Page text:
MUST READ: Africa’s History Did Not Start With Slavery

Africa’s history did not begin in slavery, and despite the peculiarity, horror, and duration of enslavement of Africans, slavery occupies a minor time-frame. Beyond cotton fields and civil rights in the 120,000 years of African history (0.5% of African history). In the last 50 years much has been done to combat the false and negative views about the history of Africa and Africans, which were developed in Europe in order to justify the Transatlantic Slave Trade and European colonial rule in Africa that followed it. Unfortunately the Eurocentric take on Africa and Eurocentric linguistics has distorted how some African scholars see Africa. Even those claiming to be progressive, discuss Africa as history’s perceptual victim—without any agency. Relegated to a simple disparaging colorblack or Negroid, without even the ability to define anything in realityeven one’s self. But this is how they made Africans into slaves. By destroying/fracturing/interrupting that connection to Africa’s great past, and because there is no connection Africans globally have accepted being thugs and ho*es in someone else’s society. Pimps and dealers as opposed to Sultans and Kings. Builders of drug networks as opposed to builders of civilization. After all “education” shows Africa as nothing more than a primitive place over run by cannibal savages.

Many people have this view of Africa sitting still and being imposed on from outside. They forget that Africa was an active trade partner with Arabia, and China. There is even a special section in Israel for Orthodox Christian Ethiopian monks for 100’s of years for when they make pilgrimage. Africans have been to China before the European— not as slavesbut as partners. Africans discovered Europe before Europe “discovered” us (Islamic Spain etc). History, right now, needs to be put into perspective.

Many have been draining the African historical record by boxing in what is, and what does not constitutes an authentic African experience. Eurocentric terminologies place certain concepts outside of the African domain with this habit of “tribalizing” Africa; dark, pagan, licentious, unorganized, base and emotive. The legacy of washing out Africa’s historical record can be summed up by the racist words of the Scottish philosopher David Hume:

I am apt to suspect the Negroes to be naturally inferior to the Whites. There scarcely ever was a civilized nation of that complexion, nor even any individual, eminent either in action or in speculation. No ingenious manufacture among them, no arts, no sciences Holocaust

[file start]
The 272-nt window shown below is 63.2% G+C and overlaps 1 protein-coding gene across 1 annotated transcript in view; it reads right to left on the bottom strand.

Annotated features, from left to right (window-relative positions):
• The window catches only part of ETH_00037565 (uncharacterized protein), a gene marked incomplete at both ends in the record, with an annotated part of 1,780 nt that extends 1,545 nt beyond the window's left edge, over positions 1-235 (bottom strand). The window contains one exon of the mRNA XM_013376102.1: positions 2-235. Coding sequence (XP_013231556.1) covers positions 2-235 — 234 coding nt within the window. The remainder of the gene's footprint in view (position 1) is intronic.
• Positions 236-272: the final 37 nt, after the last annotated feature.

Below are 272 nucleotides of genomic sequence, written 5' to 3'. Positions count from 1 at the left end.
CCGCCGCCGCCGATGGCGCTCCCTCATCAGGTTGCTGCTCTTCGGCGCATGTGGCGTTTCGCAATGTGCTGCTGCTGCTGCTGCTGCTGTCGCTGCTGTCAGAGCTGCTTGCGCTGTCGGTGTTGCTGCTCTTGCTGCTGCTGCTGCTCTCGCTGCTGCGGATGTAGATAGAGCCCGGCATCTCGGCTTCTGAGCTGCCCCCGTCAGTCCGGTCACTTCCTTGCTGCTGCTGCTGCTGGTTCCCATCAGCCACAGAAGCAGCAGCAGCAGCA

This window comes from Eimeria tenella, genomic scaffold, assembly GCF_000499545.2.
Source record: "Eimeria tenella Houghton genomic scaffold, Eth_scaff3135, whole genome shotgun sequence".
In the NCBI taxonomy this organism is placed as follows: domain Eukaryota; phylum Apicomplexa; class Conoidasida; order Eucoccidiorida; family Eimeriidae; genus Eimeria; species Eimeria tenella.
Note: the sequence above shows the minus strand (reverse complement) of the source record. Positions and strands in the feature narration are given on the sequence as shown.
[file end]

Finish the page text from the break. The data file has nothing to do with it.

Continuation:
Holocaust Holocaust
Holocaust David Hume


In the nineteenth century the German philosopher Hegel simply declared ‘ Africa is no historical part of the world. ‘ This openly racist view, that Africa had no history, was repeated by Hugh Trevor-Roper, Regius Professor of History at Oxford University , as late as 1963. The legacy of the African Holocaust has made a profound affect on African studies, where the default attitude is to deny African have contributed anything to what is considered civilization. Africans are playing on a chessboard where all the pieces are white. The volumes of publish works by the Hitler’s of the African Holocaust is impossible for Africans to gain any foothold and authorities stance in their history.” So Ethiopia is a great civilization so it must be “outside of African origin”, Great Zimbabwe, Ancient Egypt, Moorish (Islamic Spain) are categorically denied as having anything African in them.

Africa had a history, long before the Europeans came to our shores. But the Europeans came to our shores and because they were attracted by what those who came first found (in our case it’s gold), and the first European establishment which established in Ghana was established at a place called El Mina, (The Mine), because gold was so abundant and they came with their manufacturing products in exchange for gold. So the Europeans initially came to our country to trade! As partners. It is perhaps the error of the slave trade which changed the perceptions of Europeans about Africans, when our own people were regarded as commodities Holocaust
Holocaust Holocaust
Holocaust Issac Osei (500 Years Later)


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